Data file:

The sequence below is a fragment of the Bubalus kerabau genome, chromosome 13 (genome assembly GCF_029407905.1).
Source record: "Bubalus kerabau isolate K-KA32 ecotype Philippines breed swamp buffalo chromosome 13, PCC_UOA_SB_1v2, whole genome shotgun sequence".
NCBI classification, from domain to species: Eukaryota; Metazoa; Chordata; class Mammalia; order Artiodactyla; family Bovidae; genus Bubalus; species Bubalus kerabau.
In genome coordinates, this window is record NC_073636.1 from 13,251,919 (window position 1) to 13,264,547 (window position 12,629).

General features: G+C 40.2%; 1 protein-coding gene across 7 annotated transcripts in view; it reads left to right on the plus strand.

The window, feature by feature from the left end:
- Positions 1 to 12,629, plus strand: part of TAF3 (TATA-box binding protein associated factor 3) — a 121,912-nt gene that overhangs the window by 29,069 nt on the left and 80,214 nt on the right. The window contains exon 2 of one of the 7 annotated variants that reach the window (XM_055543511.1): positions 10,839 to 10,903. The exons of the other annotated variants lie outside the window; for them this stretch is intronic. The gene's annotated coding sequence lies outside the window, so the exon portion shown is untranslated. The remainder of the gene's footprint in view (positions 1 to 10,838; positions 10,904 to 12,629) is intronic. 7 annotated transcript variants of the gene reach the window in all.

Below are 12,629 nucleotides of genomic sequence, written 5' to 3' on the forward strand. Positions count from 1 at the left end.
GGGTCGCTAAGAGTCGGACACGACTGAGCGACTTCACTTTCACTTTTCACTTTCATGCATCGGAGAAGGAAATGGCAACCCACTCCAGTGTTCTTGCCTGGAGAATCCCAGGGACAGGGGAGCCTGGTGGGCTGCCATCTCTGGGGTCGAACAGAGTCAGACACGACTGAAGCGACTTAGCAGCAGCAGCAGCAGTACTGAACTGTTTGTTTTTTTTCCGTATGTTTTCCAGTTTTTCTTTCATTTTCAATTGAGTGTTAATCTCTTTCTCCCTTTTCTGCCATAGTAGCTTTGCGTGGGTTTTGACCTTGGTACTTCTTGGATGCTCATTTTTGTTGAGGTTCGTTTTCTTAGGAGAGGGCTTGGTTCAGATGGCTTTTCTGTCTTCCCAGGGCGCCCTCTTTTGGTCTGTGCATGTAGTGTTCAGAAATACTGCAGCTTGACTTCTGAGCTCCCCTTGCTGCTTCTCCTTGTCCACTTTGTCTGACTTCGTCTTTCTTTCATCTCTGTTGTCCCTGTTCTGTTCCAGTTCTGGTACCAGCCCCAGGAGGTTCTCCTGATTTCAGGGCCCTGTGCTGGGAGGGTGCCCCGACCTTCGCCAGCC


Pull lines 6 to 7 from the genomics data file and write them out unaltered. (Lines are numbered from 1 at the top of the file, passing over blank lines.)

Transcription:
The window, feature by feature from the left end:
- Positions 1 to 12,629, plus strand: part of TAF3 (TATA-box binding protein associated factor 3) — a 121,912-nt gene that overhangs the window by 29,069 nt on the left and 80,214 nt on the right. The window contains exon 2 of one of the 7 annotated variants that reach the window (XM_055543511.1): positions 10,839 to 10,903. The exons of the other annotated variants lie outside the window; for them this stretch is intronic. The gene's annotated coding sequence lies outside the window, so the exon portion shown is untranslated. The remainder of the gene's footprint in view (positions 1 to 10,838; positions 10,904 to 12,629) is intronic. 7 annotated transcript variants of the gene reach the window in all.